Trident Investigates Reports of Human Rights Abuses by Chinese Supplier

Trident Investigates Reports of Human Rights Abuses by Chinese Supplier
Image: Trident Seafoods

Trident Seafoods CEO Joe Bundrant says his company has suspended trade with a supplier in China after reports of human rights abuses there and has initiated its own independent inquiry regarding issues reported by an independent investigator.

While its investigation is ongoing, Trident is cooperating with the Outlaw Ocean Project (OOP), based in Washington D.C., which advocates for a transparent and healthy seafood supply chain, Bundrant wrote in a statement posted on Trident’s website.

Trident Seafoods, Canada’s High Liner Foods and Houston-based Sysco are among several U.S. seafood firms that have suspended ties with Chinese processors identified in the latest OOP report documenting their use of North Korean labor, in violation of United Nations sanctions and U.S. law, the online publication Seafood Source reported Feb. 27.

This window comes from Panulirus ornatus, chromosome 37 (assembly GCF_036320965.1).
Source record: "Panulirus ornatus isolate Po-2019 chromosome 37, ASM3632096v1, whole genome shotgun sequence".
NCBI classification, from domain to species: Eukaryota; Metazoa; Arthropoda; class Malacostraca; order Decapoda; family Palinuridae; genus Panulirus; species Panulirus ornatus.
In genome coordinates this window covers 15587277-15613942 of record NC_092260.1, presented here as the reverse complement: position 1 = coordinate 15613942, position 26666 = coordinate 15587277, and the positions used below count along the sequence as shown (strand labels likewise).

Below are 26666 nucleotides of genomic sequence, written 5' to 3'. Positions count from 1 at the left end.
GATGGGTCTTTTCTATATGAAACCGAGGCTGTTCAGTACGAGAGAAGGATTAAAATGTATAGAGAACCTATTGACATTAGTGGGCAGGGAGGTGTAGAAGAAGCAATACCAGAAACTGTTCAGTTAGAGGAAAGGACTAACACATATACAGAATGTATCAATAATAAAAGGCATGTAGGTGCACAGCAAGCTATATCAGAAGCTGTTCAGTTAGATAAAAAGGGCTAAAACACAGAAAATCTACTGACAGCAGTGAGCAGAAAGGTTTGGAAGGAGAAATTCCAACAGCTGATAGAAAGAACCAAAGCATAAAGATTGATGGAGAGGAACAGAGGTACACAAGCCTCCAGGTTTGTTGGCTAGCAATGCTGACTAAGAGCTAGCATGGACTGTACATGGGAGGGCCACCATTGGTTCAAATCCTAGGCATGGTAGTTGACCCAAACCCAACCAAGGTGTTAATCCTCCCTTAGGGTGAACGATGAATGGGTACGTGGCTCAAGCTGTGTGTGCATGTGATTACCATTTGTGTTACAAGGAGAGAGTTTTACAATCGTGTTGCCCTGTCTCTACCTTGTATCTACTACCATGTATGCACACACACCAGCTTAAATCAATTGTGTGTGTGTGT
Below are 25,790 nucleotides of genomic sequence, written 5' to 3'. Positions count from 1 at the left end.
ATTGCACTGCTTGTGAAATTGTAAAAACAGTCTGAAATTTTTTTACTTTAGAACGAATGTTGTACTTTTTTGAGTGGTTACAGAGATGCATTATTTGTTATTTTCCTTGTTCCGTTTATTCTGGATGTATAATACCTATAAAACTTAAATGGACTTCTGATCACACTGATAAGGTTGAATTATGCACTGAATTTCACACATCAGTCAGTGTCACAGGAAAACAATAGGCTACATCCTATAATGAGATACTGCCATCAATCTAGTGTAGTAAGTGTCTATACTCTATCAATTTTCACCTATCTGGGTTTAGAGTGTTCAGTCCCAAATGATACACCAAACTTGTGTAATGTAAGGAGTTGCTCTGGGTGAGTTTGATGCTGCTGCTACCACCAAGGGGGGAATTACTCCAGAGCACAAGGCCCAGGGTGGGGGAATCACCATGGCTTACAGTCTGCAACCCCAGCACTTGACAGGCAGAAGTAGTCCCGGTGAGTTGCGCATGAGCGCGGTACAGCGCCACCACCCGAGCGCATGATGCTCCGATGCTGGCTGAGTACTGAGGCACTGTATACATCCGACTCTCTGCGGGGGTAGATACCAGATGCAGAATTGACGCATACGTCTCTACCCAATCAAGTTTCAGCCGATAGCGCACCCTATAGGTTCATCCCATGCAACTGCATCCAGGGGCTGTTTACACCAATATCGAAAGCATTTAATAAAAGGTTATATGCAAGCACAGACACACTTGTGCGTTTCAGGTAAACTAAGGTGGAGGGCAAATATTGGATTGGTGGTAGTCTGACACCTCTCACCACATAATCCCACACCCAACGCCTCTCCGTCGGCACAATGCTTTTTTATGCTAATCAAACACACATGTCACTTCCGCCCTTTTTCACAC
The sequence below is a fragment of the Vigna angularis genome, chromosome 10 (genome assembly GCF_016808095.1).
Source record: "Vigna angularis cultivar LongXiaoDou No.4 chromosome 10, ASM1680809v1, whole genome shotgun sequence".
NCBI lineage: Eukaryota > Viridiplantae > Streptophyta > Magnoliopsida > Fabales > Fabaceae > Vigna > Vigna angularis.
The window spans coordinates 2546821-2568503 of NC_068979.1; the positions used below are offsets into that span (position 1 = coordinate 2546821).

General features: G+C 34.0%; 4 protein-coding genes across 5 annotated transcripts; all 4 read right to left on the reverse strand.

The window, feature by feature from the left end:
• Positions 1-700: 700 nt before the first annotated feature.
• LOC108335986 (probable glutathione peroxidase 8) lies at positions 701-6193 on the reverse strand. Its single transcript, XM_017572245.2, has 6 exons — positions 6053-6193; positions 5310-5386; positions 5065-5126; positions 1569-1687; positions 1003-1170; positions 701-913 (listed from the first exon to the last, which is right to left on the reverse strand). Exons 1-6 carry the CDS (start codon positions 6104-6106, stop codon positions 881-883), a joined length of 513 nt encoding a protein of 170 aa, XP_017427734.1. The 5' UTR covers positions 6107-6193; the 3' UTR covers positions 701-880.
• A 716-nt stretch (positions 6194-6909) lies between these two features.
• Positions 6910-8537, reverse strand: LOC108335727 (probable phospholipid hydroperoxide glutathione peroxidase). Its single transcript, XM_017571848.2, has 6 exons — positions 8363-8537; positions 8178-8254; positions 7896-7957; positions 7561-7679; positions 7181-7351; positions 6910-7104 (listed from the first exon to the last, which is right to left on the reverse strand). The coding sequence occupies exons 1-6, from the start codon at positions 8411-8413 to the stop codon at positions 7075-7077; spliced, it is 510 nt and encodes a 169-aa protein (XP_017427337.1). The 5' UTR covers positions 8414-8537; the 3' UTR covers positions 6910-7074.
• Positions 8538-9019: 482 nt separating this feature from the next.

Use of laborers from North Korea was prohibited in 2017 by the U.N. Security Council in response to North Korea testing nuclear and ballistic weapons. Meanwhile, the U.S. passed legislation categorizing use of North Korean labor as forced labor unless proven otherwise, Seafood Source said.

Oregon-based Pacific Seafood and Young’s Seafood of the United Kingdom also have begun investigations into allegations of North Korean labor in their supply chains, according to Seafood Source.

Bundrant said that after the OOP advised his company that there were North Korean workers at a supplier in the Liaoning province of China, that Trident promptly suspended its contract with that company.

He also said that he’s proud of Trident’s in-house Corporate Social Responsibility (CSR) program and intends to provide  work that improve the lives of Chinese workers and their families.

“Companies and consumers cannot continue to deny or turn a blind eye to the true cost of cheap seafood,” he said. “It is unconscionable. At Trident that’s not who we are, and as a leader in the seafood industry for more than 50 years, it’s not who we ever want to be.”


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